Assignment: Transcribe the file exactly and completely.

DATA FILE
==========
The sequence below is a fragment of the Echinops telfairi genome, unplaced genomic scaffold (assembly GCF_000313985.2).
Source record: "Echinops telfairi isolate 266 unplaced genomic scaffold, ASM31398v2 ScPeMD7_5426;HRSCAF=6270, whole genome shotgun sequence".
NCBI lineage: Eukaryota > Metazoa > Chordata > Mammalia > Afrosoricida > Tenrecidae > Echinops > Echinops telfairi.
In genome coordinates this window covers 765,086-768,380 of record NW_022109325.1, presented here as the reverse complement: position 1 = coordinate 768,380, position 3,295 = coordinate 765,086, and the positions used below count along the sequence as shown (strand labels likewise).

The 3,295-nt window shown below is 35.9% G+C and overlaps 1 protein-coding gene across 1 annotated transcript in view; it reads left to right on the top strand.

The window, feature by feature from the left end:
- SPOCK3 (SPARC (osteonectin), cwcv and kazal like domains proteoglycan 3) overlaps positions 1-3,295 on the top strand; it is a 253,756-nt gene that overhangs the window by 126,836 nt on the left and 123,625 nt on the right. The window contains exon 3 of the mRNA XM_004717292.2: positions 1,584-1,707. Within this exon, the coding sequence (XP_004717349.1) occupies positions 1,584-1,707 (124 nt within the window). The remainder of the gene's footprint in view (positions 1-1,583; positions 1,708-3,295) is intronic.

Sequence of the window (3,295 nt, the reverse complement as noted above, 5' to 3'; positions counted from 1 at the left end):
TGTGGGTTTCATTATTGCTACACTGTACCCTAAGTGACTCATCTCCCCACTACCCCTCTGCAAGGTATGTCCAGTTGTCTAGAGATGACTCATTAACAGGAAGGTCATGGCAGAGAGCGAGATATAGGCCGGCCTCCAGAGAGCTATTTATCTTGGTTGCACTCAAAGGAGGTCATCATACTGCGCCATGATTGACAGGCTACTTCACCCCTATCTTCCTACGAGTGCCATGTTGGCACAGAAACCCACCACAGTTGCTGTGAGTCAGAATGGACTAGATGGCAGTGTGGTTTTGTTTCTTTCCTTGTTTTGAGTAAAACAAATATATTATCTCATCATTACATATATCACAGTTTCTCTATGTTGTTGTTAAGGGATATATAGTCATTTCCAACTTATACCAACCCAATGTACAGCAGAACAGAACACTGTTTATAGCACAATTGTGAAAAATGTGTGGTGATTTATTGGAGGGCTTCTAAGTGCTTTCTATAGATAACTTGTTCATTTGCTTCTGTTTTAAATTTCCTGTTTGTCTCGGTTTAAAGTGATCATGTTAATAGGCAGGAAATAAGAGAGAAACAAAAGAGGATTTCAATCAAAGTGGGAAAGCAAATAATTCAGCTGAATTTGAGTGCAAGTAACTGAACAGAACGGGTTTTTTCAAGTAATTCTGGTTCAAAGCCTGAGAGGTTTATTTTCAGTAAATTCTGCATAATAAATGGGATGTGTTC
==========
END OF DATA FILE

The sequence below is a fragment of the Echinops telfairi genome, unplaced genomic scaffold (assembly GCF_000313985.2).
Source record: "Echinops telfairi isolate 266 unplaced genomic scaffold, ASM31398v2 ScPeMD7_5426;HRSCAF=6270, whole genome shotgun sequence".
NCBI lineage: Eukaryota > Metazoa > Chordata > Mammalia > Afrosoricida > Tenrecidae > Echinops > Echinops telfairi.
In genome coordinates this window covers 765,086-768,380 of record NW_022109325.1, presented here as the reverse complement: position 1 = coordinate 768,380, position 3,295 = coordinate 765,086, and the positions used below count along the sequence as shown (strand labels likewise).

The 3,295-nt window shown below is 35.9% G+C and overlaps 1 protein-coding gene across 1 annotated transcript in view; it reads left to right on the top strand.

The window, feature by feature from the left end:
- SPOCK3 (SPARC (osteonectin), cwcv and kazal like domains proteoglycan 3) overlaps positions 1-3,295 on the top strand; it is a 253,756-nt gene that overhangs the window by 126,836 nt on the left and 123,625 nt on the right. The window contains exon 3 of the mRNA XM_004717292.2: positions 1,584-1,707. Within this exon, the coding sequence (XP_004717349.1) occupies positions 1,584-1,707 (124 nt within the window). The remainder of the gene's footprint in view (positions 1-1,583; positions 1,708-3,295) is intronic.

Sequence of the window (3,295 nt, the reverse complement as noted above, 5' to 3'; positions counted from 1 at the left end):
TGTGGGTTTCATTATTGCTACACTGTACCCTAAGTGACTCATCTCCCCACTACCCCTCTGCAAGGTATGTCCAGTTGTCTAGAGATGACTCATTAACAGGAAGGTCATGGCAGAGAGCGAGATATAGGCCGGCCTCCAGAGAGCTATTTATCTTGGTTGCACTCAAAGGAGGTCATCATACTGCGCCATGATTGACAGGCTACTTCACCCCTATCTTCCTACGAGTGCCATGTTGGCACAGAAACCCACCACAGTTGCTGTGAGTCAGAATGGACTAGATGGCAGTGTGGTTTTGTTTCTTTCCTTGTTTTGAGTAAAACAAATATATTATCTCATCATTACATATATCACAGTTTCTCTATGTTGTTGTTAAGGGATATATAGTCATTTCCAACTTATACCAACCCAATGTACAGCAGAACAGAACACTGTTTATAGCACAATTGTGAAAAATGTGTGGTGATTTATTGGAGGGCTTCTAAGTGCTTTCTATAGATAACTTGTTCATTTGCTTCTGTTTTAAATTTCCTGTTTGTCTCGGTTTAAAGTGATCATGTTAATAGGCAGGAAATAAGAGAGAAACAAAAGAGGATTTCAATCAAAGTGGGAAAGCAAATAATTCAGCTGAATTTGAGTGCAAGTAACTGAACAGAACGGGTTTTTTCAAGTAATTCTGGTTCAAAGCCTGAGAGGTTTATTTTCAGTAAATTCTGCATAATAAATGGGATGTGTTC